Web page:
In the same Jan. 9 post, Medpundit links to an illuminating Cleveland Plain Dealer piece (Harlan Spector, “Fleeing the malpractice crisis”, Jan. 4) about a neurologist who lost his malpractice insurance and moved out of Ohio after he was hit with six claims. Six claims sounds like a lot, and we keep hearing that “problem doctors” account for a large share of the malpractice problem; but how weak were the six claims? Well, four of the six were dismissed before he had to meet with a lawyer; in a fifth, which is pending, the plaintiff has no lawyer of record. And the sixth? That resulted in a defense verdict, and was called “frivolous” by the presiding judge, who however also said: “They paid these experts who sign affidavits, and I can’t throw the case out.” “I feel like I’m being shot at all the time,” said the defendant, Dr. Bruce Morgenstern, who moved to less litigious Colorado.
Lawyer of the week? Once-obscure Ohio attorney Sheldon Starke seemed to revel in the sudden worldwide publicity as he represented Elecia Battle in her claim to be the true winner of a $162 million lottery jackpot — until her story fell apart and she turned out to have a rap sheet. “A Cuyahoga County judge has threatened to find Starke in contempt of court after seeing Starke’s animated defense of Battle this week on television — after Starke had said he couldn’t come to court because of an injured back. And Starke can’t seem to avoid questions about how he handled Battle’s incredible claim on the Mega Millions lottery — about how he maintained his belief in Battle’s story when just about nobody else did. ‘I felt like a fool,’ said Starke, who insists he handled the case properly. ‘If there was one person that was damaged this week, it was me.'” (Scott Hiaasen and Jesse Tinsley, Cleveland Plain Dealer, Jan. 10)
Airline and theater seats, equipment in doctors’ offices, and now, inevitably, housing: “Carmen Bowen, 44, has been involved in a two-year dispute with the Cuyahoga Metropolitan Housing Authority over how much work must be done to help her move around her [Cleveland, Ohio] apartment.” Ms. Bowen weighs 772 pounds and the agency has already agreed to an extensive menu of apartment renovations that it believes go beyond what the federal ADA requires: “The modifications include removing doors and walls, installing an automatic door operator and panic device, demolishing the existing bathroom and installing a special shower, and putting in a sidewalk to the front door.” However, “Bowen filed a discrimination complaint, saying the agency took too long. … In August, 22 firefighters and emergency medical technicians worked for 2 1/2 hours to move Bowen from her apartment so she could have dental work.” (“Housing agency works to accommodate 772-pound tenant”, AP/Akron Beacon Journal, Nov. 17).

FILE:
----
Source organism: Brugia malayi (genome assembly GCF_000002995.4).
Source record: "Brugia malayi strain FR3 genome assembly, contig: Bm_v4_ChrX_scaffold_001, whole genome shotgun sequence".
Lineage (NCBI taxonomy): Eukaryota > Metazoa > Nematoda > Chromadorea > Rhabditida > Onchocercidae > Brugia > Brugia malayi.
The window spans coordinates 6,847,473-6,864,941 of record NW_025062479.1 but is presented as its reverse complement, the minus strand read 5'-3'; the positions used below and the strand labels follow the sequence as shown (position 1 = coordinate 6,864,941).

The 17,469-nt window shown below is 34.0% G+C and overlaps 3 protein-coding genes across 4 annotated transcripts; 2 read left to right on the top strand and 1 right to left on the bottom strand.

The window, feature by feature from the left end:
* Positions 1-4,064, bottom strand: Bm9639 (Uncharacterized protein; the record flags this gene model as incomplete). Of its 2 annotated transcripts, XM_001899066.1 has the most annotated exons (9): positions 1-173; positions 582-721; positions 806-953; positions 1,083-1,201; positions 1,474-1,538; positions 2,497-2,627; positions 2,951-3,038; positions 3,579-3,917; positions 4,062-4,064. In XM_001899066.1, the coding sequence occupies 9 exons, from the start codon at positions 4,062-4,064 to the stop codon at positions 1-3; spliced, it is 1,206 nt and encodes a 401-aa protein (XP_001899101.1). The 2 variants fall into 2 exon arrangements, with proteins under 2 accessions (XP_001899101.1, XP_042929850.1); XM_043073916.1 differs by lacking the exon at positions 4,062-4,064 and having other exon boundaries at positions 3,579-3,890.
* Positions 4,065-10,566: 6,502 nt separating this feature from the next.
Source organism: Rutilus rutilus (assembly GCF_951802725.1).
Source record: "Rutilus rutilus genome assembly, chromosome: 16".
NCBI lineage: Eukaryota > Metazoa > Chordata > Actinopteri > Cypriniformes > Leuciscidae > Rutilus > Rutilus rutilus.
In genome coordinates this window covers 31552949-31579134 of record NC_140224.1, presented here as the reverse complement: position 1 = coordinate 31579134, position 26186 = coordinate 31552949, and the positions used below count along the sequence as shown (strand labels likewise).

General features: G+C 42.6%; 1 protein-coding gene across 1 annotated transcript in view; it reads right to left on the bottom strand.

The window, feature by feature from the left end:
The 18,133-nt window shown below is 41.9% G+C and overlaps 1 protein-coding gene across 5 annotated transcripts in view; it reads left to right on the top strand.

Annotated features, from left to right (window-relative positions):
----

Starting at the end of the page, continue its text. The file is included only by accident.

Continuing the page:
Although there are plenty of outrages in the energy bill, argues Gregg Easterbrook at his New Republic weblog, one provision that is not outrageous is the waiver exempting oil companies from liability for using the gasoline additive MTBE (methyl tertiary-butyl ether) (Nov. 24). “Democrats are expressing outrage over the MTBE waiver because some enviro fundraisers see this chemical as the next one to get people really frightened over, while the tort bar has visions of big settlements dancing in its head.” But Congress mandated the use of MTBE in its 1991 Clean Air Amendments, Easterbrook says, and it is strange to punish petrochemical companies for complying with the wishes of both Republican and Democratic environmental officials. Coverage: H. Josef Hebert, “GOP lawmakers blame suits over gas additive for bill’s delay”, AP/Cleveland Plain Dealer, Nov. 24; Michael Davis, “Energy measure hinges on MTBE dispute”, Houston Chronicle, Nov. 21; “Congress Debates Gasoline Additive Liability”, AP/Fox News, Oct. 7. And this morning it is being reported that the energy bill has died for this year in the Senate, in part because of irreconcilable disputes over the MTBE waivers (Dan Morgan, “Senate Energy Bill Dead for This Year”, Washington Post, Nov. 25)
Employers who allow swearing and sexual references in the workplace could find themselves in, well, ‘blankety-blank’ trouble with the federal government. Policies prohibiting foul language and swearing were recommended by leaders of the U.S. Equal Employment Opportunity Commission?s district office in Cleveland who spoke to 150 human resources managers, union representatives, and legal aid workers at a seminar in downtown Toledo yesterday.” (Toledo Blade, Jul. 31)(via Freedom News)(& welcome Volokh/David Bernstein and Dean Esmay readers)